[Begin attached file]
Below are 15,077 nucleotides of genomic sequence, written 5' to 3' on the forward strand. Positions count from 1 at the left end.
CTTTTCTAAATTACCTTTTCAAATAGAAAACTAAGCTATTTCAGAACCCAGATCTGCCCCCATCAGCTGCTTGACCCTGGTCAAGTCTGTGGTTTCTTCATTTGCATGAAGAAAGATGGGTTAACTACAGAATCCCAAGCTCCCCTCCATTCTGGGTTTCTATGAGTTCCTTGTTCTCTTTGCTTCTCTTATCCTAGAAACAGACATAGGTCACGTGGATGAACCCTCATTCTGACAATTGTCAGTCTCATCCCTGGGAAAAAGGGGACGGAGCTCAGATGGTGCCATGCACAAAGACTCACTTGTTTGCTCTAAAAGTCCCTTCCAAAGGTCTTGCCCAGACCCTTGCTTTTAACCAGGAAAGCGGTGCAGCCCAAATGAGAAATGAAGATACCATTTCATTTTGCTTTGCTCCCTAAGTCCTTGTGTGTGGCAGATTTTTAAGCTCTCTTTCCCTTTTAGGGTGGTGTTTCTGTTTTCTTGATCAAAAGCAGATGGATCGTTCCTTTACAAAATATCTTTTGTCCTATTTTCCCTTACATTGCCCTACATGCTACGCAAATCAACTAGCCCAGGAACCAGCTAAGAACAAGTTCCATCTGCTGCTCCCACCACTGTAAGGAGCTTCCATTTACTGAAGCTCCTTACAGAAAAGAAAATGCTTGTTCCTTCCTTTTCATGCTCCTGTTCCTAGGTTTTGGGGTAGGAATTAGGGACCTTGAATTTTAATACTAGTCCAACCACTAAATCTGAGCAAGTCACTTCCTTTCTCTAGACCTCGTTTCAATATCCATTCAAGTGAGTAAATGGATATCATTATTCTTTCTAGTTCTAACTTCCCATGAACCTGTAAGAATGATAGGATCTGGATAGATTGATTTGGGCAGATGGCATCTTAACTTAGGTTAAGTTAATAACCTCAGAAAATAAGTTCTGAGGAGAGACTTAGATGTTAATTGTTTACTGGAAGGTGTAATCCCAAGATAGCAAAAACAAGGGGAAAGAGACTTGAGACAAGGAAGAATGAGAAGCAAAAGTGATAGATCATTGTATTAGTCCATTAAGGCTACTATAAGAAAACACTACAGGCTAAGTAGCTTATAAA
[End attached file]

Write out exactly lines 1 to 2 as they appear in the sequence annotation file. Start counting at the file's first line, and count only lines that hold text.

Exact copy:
Below are 15,077 nucleotides of genomic sequence, written 5' to 3' on the forward strand. Positions count from 1 at the left end.
CTTTTCTAAATTACCTTTTCAAATAGAAAACTAAGCTATTTCAGAACCCAGATCTGCCCCCATCAGCTGCTTGACCCTGGTCAAGTCTGTGGTTTCTTCATTTGCATGAAGAAAGATGGGTTAACTACAGAATCCCAAGCTCCCCTCCATTCTGGGTTTCTATGAGTTCCTTGTTCTCTTTGCTTCTCTTATCCTAGAAACAGACATAGGTCACGTGGATGAACCCTCATTCTGACAATTGTCAGTCTCATCCCTGGGAAAAAGGGGACGGAGCTCAGATGGTGCCATGCACAAAGACTCACTTGTTTGCTCTAAAAGTCCCTTCCAAAGGTCTTGCCCAGACCCTTGCTTTTAACCAGGAAAGCGGTGCAGCCCAAATGAGAAATGAAGATACCATTTCATTTTGCTTTGCTCCCTAAGTCCTTGTGTGTGGCAGATTTTTAAGCTCTCTTTCCCTTTTAGGGTGGTGTTTCTGTTTTCTTGATCAAAAGCAGATGGATCGTTCCTTTACAAAATATCTTTTGTCCTATTTTCCCTTACATTGCCCTACATGCTACGCAAATCAACTAGCCCAGGAACCAGCTAAGAACAAGTTCCATCTGCTGCTCCCACCACTGTAAGGAGCTTCCATTTACTGAAGCTCCTTACAGAAAAGAAAATGCTTGTTCCTTCCTTTTCATGCTCCTGTTCCTAGGTTTTGGGGTAGGAATTAGGGACCTTGAATTTTAATACTAGTCCAACCACTAAATCTGAGCAAGTCACTTCCTTTCTCTAGACCTCGTTTCAATATCCATTCAAGTGAGTAAATGGATATCATTATTCTTTCTAGTTCTAACTTCCCATGAACCTGTAAGAATGATAGGATCTGGATAGATTGATTTGGGCAGATGGCATCTTAACTTAGGTTAAGTTAATAACCTCAGAAAATAAGTTCTGAGGAGAGACTTAGATGTTAATTGTTTACTGGAAGGTGTAATCCCAAGATAGCAAAAACAAGGGGAAAGAGACTTGAGACAAGGAAGAATGAGAAGCAAAAGTGATAGATCATTGTATTAGTCCATTAAGGCTACTATAAGAAAACACTACAGGCTAAGTAGCTTATAAA